I would not consider this a complete success story myself, as I found out with virtualenv itself. python-requiers to work actually requires both a new enough pip (that’s still not true on LTS systems package managers - think CentOS os packages - aka stuff not provided by virtualenv) and also an index server that can provide this (notably Ansible index servers don’t do this). So we’re still getting quite a few users that were broken by relying on python-requires… and we had to tell them to upgrade your OS pip… use an index server that forwards this content. It might have helped people using virtualenv and the PyPi index server though. So IMHO this might decrease breakages… but does not remove it

IMHO installers here will need to handle both the old and new compression for a long time. Similar to how distutils is still supported today, even though we don’t recommend it for years. We’re looking at a few years solely because before we can recommend this we don’t just need to implement this on PyPi, but also vendors need to do so for mirror servers (Artifactory, devpi, bandersnatch, Ansible mirror and so on). And even after I’d expect old pip would still work (for LTS systems where it’s not virtualenv controlled the pip version). So no matter the fact we’re looking at a long transition phase. The only thing you might be able to control with virtualenv download always is the rate of adoption, but IMHO not length of transition.

IMHO the question is less about what version you’re getting, more about reproducibility in a sense of within the system. If it worked today, let it work tomorrow too, given the same system. Though agreed that tox allowing pinning both the seeded pip version and virtualenv is a more useful approach in general.

Now looking at the polling numbers seems to me we can agree on one thing. We don’t want to download always. The question turns into should we upgrade periodically or never. The numbers between those are close enough that maybe we do want a periodic upgrade, but perhaps with a bigger time window than initially suggested (to be on the safer side). Perhaps release needs to be 21 days old to upgrade (instead of 10 - this would accommodate most bug-fix releases I can see looking at pip release dates).

Right. I don’t personally care about virtualenv getting the latest version immediately upon release, just that folks are getting it within a timely manner. 10 days versus 21 days or whatever is not a super meaningful difference to me.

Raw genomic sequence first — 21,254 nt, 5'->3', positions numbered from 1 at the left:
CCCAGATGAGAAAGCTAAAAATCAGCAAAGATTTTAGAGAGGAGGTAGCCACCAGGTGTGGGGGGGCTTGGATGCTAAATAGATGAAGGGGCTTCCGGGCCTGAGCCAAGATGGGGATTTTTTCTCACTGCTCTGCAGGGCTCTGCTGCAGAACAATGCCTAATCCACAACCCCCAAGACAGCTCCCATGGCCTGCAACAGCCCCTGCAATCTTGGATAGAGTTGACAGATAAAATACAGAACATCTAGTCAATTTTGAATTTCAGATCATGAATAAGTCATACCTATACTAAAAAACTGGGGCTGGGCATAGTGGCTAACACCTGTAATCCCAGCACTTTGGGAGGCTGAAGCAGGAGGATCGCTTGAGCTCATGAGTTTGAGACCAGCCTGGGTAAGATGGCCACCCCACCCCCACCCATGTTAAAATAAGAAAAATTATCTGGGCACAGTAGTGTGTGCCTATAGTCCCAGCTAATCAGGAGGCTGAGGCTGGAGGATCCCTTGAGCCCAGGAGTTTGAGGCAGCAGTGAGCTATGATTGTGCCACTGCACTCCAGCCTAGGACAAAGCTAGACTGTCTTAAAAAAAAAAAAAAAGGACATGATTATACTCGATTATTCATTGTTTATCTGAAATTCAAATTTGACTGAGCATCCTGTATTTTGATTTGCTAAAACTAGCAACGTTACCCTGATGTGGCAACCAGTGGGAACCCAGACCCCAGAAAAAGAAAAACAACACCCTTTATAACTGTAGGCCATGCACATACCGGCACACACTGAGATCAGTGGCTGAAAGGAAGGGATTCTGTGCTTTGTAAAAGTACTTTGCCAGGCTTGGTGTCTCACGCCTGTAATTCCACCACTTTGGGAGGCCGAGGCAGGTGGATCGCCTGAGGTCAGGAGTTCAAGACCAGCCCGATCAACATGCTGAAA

The one worry I have is a blanket 21 day old rule might leave users in a worse position than always downloading. Roughly the scenario I’m worried about is say pip X.Y.0 is released and there is some show stopping bug in it, but it’s edge case enough that it doesn’t really effect anyone until the 21 day time hits, pip then fixes it, releases, and… those people stay broken because the bugfix hasn’t been out for 21 days yet. This case gets worse if the implementation is such that virtualenv’s in the wild continue to start pulling in X.Y.0 as a brand new version while waiting for X.Y.1 to “age”.

So my recommendation would be to tweak the middle ground a bit:

  • Check on new versions once a day (can do this in a background thread to not block the other work happening since this only is checking for new versions), and record when a new release series (X.Y.0) is first seen.
  • Once a release series has been seen, start the 21 day count down for that series.
  • Download a newer version IF it’s a bugfix to our current series OR it’s a new series and the 21 day timer has elapsed.

You can tweak this slightly to make the count down for a “new” series to start either on the X.Y.0 or whatever the latest is in X.Y.*, the key idea here is that bug fixes to a version that has already been downloaded don’t get gated behind a 21 day timer. This should work out fine with pip, because we generally only issue bug fixes for major show stopping bugs and for general bug fixes we just let them roll into the next release,

We can’t realistically check age like this because there’s no guarantee virtualenv will run every day… Not sure if there’s any other way to check age of projects here :thinking:

You also can’t rely on any state not being reset daily.

CI systems aren’t going to persist any state at all, so after however many days you decide, they’ll all spend extra time updating on every single use.

In contrast, if it stays pinned within virtualenv but we advise CI maintainers to frequently update virtualenv in their images (and include some recommended validation steps for them), we can help ensure all their users get a fast, working version of both tools. Currently, many users will force a pip update as part of their CI run, which adds unnecessary time and risk.